It’s a month since one of the largest explosions in history ripped through Beirut.
The investigation into what happened is moving slowly; accountability is far away. The political situation in Lebanon remains very fragile. So what about the people and how are they coping?
Here, a doctor and a musician tell Sky News about the day their city changed and what their prospects are now.
Bachir Ramadan, office worker and drummer
It seemed like a normal working day. After a while we start seeing this hangar on fire and it’s really close by. My office is overlooking the harbour and there is a small window that’s right in front of me and we were just looking at it.
After a few minutes we start seeing black smoke coming out. All I remember after is seeing sparks, and in a few moments, in a few seconds, everything just blew up.
My face was burning. I don’t remember what was happening to my face but it was burning. For a good five minutes I was just on the floor, just shaking because I didn’t know what was what.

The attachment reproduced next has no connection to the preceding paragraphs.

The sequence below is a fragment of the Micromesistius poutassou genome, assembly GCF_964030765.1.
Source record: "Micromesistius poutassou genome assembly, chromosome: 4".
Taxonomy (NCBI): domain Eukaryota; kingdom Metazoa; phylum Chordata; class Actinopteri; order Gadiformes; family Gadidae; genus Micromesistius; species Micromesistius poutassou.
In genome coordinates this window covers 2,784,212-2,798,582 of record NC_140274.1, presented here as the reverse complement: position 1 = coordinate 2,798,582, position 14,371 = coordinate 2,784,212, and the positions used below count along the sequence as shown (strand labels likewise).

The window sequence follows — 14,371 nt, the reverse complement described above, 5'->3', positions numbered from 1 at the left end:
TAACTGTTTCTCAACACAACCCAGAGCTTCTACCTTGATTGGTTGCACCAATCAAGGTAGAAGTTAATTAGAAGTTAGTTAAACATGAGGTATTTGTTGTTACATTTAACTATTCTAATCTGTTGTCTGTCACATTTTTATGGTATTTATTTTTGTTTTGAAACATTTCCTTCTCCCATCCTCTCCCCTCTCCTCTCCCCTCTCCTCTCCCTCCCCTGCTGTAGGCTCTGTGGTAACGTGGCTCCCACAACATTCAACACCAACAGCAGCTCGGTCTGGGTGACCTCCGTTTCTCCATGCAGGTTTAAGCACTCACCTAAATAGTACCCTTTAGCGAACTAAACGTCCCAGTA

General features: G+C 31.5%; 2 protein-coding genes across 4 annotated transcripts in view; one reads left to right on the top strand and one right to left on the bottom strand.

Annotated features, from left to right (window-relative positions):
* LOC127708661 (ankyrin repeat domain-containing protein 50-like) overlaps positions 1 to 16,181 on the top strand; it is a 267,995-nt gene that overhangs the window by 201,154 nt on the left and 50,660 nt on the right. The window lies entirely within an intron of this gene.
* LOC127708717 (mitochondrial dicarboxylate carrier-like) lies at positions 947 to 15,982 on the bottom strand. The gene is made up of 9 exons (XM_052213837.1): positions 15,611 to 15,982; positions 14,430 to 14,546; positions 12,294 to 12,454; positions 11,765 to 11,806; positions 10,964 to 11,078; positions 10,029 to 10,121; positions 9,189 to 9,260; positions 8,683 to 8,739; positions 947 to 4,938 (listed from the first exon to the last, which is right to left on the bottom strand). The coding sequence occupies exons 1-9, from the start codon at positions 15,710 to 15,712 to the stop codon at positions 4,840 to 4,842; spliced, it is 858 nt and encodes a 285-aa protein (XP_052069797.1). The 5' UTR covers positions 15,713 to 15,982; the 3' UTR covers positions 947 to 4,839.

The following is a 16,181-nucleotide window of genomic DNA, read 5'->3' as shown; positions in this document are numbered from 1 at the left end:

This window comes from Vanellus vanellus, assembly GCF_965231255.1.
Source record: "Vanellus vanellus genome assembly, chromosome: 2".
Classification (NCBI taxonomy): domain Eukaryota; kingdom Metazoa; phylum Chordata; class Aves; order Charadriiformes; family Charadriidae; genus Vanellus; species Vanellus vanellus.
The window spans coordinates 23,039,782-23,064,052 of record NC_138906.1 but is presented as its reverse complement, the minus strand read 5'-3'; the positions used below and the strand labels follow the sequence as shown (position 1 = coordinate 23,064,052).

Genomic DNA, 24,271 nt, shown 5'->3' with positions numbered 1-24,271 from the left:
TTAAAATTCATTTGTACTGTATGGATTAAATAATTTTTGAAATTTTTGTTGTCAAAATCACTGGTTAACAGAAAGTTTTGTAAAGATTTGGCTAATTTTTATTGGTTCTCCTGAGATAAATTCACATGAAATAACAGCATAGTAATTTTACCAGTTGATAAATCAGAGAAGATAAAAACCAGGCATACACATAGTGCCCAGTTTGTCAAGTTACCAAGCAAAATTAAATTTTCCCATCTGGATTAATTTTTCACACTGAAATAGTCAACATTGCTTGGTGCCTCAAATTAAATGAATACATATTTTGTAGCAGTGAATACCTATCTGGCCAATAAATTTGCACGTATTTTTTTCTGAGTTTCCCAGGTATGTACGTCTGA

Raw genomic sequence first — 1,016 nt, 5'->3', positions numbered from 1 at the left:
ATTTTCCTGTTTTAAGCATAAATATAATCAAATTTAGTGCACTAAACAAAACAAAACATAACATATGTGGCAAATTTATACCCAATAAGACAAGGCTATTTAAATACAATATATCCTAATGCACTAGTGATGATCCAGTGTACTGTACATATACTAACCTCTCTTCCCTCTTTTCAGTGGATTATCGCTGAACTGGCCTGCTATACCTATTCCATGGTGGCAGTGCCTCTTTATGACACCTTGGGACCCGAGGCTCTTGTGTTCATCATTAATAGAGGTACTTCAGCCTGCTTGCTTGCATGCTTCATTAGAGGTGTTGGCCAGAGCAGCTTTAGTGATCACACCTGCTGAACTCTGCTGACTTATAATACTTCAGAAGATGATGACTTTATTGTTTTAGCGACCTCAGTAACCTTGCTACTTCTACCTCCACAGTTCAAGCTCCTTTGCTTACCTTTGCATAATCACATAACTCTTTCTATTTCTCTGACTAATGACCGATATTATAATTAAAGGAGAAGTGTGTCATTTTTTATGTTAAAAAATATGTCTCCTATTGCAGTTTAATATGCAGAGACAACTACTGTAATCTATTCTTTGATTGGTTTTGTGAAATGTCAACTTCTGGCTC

I went down the stairs, the stairs is 90% just all blood. I could see my colleagues all going down the stairs, and they all have blood everywhere. We’re just trying to see who’s okay, who’s missing, who’s able to walk.
Because at first no one knew what was going on, everyone thought that I thought that we were only affected. I didn’t know the size of this explosion and the size of the damage until I was able to get up and go down to the street. It wasn’t until then that I realised how huge this is.
I could feel my face burning; I didn’t know exactly what happened. I could see my finger was all torn up, so at that moment we just went down and started walking just to try to get to a hospital.
I was lucky there was someone with a jeep who was driving by who said “hop in, I’ll take you to Geitaoui [hospital]”.
It was just overflowing with people. People were on the floor and most of the people had damages way more than I had.
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